Meet 2024 Newest Generation!


Spring is such an exciting time on the prairie, especially when the new greening grass becomes dotted with the newest generation of baby buffalo, also known as red dogs or cinnamons.  

baby bison calf

For those of you unfamiliar with bison, they are exceptionally good mothers, keeping their calves very close to them - especially in the first few weeks.

Bison Calf with Bison Cow

At the sight of anything that might threaten their safety, a mother buffalo will take its calf and run, even if the potential threat is far away. 

Bison cow and bison calf running on the praire

For our bison herd, their wild, inherent behavior is also attributed to our large landscape grazing practices, which allows the bison to be and behave like bison did hundreds of years ago.

Bison calf nursing

Expecting and new mothers will often form “maternity wards”, moving away from the main herd. After a week or so, they will reunite with their larger family groups within the herd.

Bison herd with baby buffalo calves

Out of respect for the first time and also seasoned mothers, when calving begins we keep our distance, and we also pause our humane field harvest.

Bison calves in praire grass

Last year’s cured grass shadows the new green spring grass, which is also a sign of a healthy pasture that has not been over grazed. Leaving grass and not overgrazing helps to catch winters snowfall, and it also makes great coverage for newly born bison calves.

bison herd with baby bison calves

Female bison can breed at two years of age, and typically have one calf per year. Although twins do happen, they are rare.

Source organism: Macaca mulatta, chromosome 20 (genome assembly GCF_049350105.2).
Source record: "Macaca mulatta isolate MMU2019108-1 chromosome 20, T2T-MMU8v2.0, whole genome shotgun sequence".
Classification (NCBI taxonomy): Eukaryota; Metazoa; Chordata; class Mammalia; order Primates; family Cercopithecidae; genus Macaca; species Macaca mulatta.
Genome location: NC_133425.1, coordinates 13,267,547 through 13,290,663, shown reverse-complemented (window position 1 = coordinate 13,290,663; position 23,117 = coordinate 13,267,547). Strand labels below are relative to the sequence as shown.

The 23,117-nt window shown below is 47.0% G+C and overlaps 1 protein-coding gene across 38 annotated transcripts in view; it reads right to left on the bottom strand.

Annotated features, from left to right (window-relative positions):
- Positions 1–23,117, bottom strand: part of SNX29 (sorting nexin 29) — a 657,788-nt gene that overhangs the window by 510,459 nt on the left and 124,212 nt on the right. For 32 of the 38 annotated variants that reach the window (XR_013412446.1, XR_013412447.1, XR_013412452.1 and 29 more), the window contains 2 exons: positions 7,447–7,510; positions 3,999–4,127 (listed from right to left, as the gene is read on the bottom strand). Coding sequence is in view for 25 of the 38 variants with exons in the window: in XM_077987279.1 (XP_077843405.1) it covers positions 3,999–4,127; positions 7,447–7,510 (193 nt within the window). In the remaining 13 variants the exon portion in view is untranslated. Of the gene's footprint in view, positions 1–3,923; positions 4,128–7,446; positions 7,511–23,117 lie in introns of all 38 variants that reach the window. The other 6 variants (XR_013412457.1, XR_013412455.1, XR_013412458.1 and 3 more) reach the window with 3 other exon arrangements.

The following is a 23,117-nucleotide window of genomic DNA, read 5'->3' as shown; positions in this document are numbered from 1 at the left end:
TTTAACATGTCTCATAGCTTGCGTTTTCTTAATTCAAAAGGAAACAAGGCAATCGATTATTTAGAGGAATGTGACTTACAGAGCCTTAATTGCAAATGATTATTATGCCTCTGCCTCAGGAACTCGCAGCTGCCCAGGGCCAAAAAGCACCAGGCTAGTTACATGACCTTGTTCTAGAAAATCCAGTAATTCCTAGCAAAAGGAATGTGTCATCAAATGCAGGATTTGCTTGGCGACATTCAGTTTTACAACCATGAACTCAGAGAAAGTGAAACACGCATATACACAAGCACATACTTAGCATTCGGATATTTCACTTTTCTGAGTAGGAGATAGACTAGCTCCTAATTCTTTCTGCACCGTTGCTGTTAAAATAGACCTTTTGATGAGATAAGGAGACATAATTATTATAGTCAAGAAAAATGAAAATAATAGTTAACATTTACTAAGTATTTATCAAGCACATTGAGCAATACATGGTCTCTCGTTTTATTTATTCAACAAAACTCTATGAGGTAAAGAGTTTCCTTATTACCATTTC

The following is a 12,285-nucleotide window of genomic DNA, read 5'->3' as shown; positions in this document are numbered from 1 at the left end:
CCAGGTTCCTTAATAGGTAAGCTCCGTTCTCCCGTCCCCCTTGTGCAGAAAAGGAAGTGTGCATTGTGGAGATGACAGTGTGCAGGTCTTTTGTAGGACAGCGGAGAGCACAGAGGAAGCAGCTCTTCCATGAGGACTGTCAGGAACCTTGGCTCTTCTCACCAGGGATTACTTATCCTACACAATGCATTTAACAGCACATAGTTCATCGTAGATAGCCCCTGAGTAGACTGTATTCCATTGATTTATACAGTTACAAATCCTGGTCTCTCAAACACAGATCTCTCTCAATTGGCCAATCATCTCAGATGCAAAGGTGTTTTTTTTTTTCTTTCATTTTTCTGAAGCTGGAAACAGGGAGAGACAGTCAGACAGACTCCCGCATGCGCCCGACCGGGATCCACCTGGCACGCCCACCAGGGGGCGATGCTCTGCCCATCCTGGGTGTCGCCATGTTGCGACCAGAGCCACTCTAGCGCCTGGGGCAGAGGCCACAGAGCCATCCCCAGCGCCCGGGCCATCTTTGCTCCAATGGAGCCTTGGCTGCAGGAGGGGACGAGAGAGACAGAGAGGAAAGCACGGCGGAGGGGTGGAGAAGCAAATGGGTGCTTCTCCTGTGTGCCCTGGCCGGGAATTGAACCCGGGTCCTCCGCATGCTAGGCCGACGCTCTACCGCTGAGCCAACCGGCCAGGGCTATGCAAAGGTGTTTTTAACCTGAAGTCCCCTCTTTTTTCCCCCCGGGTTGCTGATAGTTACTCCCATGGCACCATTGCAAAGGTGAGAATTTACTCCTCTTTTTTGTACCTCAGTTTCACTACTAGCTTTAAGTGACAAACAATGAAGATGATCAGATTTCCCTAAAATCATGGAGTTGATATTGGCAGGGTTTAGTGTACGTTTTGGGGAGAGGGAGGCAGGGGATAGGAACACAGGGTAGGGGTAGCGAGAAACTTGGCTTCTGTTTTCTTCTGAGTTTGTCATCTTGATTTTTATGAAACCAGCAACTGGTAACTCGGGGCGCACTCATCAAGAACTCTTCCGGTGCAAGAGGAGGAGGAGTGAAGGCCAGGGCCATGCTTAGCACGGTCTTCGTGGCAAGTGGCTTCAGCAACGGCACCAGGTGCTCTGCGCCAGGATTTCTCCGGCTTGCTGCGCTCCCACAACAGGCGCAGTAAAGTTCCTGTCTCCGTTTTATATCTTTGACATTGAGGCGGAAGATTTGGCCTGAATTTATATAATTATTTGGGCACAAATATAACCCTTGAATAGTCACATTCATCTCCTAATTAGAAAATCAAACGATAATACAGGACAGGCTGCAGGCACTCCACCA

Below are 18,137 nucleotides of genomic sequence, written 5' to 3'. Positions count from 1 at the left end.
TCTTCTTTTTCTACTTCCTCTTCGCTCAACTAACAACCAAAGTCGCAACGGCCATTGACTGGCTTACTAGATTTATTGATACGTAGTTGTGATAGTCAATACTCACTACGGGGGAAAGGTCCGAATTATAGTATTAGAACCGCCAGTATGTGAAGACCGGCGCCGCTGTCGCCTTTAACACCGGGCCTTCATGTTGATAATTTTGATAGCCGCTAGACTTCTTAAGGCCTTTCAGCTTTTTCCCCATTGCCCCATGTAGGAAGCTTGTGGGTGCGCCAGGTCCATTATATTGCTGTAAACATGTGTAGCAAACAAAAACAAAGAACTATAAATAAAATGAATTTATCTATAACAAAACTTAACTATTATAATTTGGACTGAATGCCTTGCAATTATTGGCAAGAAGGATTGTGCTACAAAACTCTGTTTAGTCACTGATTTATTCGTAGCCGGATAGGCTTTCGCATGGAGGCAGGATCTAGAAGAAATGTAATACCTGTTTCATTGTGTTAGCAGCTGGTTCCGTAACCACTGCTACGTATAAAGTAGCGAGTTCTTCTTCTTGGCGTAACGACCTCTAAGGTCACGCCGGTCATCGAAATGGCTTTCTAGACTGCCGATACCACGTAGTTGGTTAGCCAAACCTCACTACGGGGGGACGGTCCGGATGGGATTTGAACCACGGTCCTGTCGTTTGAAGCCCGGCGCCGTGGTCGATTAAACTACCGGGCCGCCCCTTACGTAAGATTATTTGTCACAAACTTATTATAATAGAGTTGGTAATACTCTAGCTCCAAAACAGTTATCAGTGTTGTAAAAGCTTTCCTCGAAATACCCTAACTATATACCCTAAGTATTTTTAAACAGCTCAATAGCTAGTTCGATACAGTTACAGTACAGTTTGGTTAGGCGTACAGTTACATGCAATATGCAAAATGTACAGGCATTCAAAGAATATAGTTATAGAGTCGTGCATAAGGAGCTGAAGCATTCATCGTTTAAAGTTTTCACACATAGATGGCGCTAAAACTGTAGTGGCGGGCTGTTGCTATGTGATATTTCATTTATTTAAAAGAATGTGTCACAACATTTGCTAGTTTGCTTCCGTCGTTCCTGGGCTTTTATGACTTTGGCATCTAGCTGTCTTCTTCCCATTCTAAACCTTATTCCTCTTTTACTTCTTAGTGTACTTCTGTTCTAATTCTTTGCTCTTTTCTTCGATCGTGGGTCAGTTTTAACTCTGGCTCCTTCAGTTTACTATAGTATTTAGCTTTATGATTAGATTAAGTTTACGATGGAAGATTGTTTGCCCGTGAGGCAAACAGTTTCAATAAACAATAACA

Bison calves resting in grass and bison calf scratching itself

Bison calves are up within minutes of being born. They are very agile from the start, and will move right along with their mothers. If they get too far away, the mother will call them back with a series of soft grunts. 

Two bison calves and a cow on the move

Baby buffalo weigh around 30 to 40 pounds at birth, are born with a full set of bottom teeth (bison only have bottom teeth), and will start to graze within days alongside their mothers. 

Bison calf with yearling bull

Taking photographs of the first buffalo calves has it challenges, even with a zoom lens. My first approach is always from far away, and only when they will allow me, do I move in closer.

Bison Cow with baby Buffalo Calf

A natural prairie ecosystem is truly a sight to behold... full of life and hope, for a brighter future for generations to come! 


  • Posted on by Rick Jarboe
    Thank you so much for taking such amazing care in providing habitat and supporting the regeneration of the bison herds.
  • Posted on by Nancy

    Beautiful pictures! I love learning about the calves and their mothers. Thank you for sharing, and happy Mother’s Day!

  • Posted on by Sue King Mills
    Thanks so much Jill. John and I can’t wait to be there for our tour in just about 10 days!
  • Posted on by Katherine

    Thank you Jill for sharing these wonderful peeks into bison motherhood. How wonderful to be able to share these moments! Happy Mother’s Day to you and yours.

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